New Year’s Resolutions for Parents and Families

This week’s guest post is from Cindy M. Knapp, MS, LMFT, RPT-S. We hope that you find it useful and look forward to future posts from Cindy.


A new year often suggests that we take note of where our lives are at. I wondered what parents had to say about resolutions they were making for themselves and their families for the coming year. I looked at a number of popular websites and read some other blogs. I found that there were common thoughts everywhere.

Most parents seem to feel pressured to DO more, or somehow to BE more. There’s a lot of unnecessary guilt because of expectations parents place on themselves. However, the theme that showed up most in my research is that most parents are longing to feel more connected to their partners and their children; to be closer.

Here are some simple ideas that might help you accomplish this goal, too:


  • Take a few minutes after dinner one night a week and write down one idea from each family member of some enjoyable, small activity that she/he would like to do with the family in the coming week. Put the idea on the family calendar, no matter how silly it might seem. Then, make sure that you consider it as important as other things on the calendar (like doctor’s appointments) and have fun!
  • Start “Single Kid Night” (or call it whatever you’d like.) If you have more than one child, you might rarely spend one-on-one time with them. Pick one night a week and set a time limit. An important part of this routine is that the child gets to pick what activity she or he wants the parent to do. You can set limits on options that are available. The family establishes that this time is not to be interrupted. This is easy to pull off if the other children understand that their time with the parent won’t be interrupted, either. If there’s more than one parent in the home, schedule “Single Kid Night” in a way that works best for you, but includes both parents spending time with each child.


  • Cut down on chaos by establishing routines in which everyone works together to take care of the home. Okay, I know, “yawn.” Probably, no one is going to be excited to work with you on this one. However, children feel good when they make a contribution to the family. Keep it simple. For example, when parents are cleaning up after dinner, have the children help with a specific assigned activity. Use encouraging language to show that you value the child’s contribution. Here’s another idea: when you get out of the car, have all the children look around and pick up some things that need to be taken out. Yes, training the children to participate takes time, but it will help you feel less stressed and more connected if everyone is allowed to help.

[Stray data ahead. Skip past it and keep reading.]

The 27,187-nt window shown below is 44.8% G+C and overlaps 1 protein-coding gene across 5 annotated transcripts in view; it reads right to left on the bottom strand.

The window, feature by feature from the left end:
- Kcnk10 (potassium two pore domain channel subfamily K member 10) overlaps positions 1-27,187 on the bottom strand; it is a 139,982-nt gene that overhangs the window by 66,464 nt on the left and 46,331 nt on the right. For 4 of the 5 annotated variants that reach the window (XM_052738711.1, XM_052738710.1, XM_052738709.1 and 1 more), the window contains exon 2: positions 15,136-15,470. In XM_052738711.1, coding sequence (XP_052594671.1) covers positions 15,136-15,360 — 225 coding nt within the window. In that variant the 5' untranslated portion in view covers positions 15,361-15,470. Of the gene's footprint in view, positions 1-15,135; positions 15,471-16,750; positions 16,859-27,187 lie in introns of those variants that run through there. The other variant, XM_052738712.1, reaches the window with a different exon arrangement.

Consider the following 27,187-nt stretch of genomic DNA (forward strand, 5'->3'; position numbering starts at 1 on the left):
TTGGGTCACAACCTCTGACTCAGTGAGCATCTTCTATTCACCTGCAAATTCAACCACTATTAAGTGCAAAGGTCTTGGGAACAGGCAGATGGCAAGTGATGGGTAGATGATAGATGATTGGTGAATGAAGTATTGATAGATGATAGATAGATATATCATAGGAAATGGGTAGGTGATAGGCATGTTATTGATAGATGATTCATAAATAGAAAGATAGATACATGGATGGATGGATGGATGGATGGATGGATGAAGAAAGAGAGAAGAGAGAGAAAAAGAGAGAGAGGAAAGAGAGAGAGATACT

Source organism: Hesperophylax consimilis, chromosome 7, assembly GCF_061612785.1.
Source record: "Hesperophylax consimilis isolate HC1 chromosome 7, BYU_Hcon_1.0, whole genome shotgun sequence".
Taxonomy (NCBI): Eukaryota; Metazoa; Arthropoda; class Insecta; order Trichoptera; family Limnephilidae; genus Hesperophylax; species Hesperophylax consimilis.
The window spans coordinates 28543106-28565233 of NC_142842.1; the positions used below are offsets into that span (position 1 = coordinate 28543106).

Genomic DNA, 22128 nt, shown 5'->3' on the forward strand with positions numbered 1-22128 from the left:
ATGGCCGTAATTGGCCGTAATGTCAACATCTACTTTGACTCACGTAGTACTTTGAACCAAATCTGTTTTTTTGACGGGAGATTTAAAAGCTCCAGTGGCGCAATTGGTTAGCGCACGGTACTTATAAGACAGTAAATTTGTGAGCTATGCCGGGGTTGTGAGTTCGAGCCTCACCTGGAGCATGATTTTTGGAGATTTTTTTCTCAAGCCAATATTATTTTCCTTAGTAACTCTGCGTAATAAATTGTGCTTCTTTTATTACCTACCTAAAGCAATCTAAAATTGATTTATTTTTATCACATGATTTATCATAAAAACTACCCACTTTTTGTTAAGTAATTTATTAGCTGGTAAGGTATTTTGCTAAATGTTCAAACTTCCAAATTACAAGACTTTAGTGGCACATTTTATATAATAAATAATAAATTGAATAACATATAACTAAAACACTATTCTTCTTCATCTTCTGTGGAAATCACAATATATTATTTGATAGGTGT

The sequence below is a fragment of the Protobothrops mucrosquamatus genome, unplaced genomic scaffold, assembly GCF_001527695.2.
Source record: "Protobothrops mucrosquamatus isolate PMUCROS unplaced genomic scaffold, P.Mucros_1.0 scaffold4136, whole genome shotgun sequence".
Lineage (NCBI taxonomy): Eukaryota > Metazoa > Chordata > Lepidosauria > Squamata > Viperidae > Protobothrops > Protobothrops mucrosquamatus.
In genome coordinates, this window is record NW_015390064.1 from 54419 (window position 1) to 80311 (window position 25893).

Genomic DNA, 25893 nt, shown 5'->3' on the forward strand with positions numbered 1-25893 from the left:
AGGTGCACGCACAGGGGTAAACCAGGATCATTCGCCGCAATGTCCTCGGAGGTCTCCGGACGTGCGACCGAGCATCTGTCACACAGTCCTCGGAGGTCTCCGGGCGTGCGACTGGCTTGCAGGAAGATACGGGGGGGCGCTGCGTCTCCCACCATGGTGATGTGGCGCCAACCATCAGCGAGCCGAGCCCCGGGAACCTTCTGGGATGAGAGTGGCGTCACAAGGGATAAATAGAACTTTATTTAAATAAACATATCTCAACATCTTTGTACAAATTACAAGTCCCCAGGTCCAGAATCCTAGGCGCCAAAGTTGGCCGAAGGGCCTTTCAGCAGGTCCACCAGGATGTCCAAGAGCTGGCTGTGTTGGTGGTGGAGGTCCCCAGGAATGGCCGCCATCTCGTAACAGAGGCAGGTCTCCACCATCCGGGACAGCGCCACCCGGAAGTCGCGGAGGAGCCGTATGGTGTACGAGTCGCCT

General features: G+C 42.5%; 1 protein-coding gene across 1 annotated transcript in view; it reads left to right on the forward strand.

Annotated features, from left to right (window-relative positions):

• Look for opportunities to prompt siblings to do things for each other. Think of small things and encourage this often. Remember to include the younger child(ren) in doing things for the older ones. Teach the concept of how we need each other. Some examples: “I see your brother is struggling to do _____; I bet he could use your help.” “You are really good at ____ and your sister is trying to learn. Teach her, please.” Note that these are not in the form of questions. Your child can refuse, but the words suggest that we need each other.


  • Make it a priority to sit down and face each other, and check in about your day. If you don’t PLAN to do this and make it a daily ritual, it’s unlikely to happen. When you as parents work on your connection to each other, your children will see this and benefit from it. How you treat each other and the ways in which you make one another feel important and valued sets the tone for how your children act.
  • Be your partner’s best friend. According to marital researcher John Gottman, committed couples who treat their partners like good friends have a stronger bond.  In addition, you show your children behaviors you want them to learn.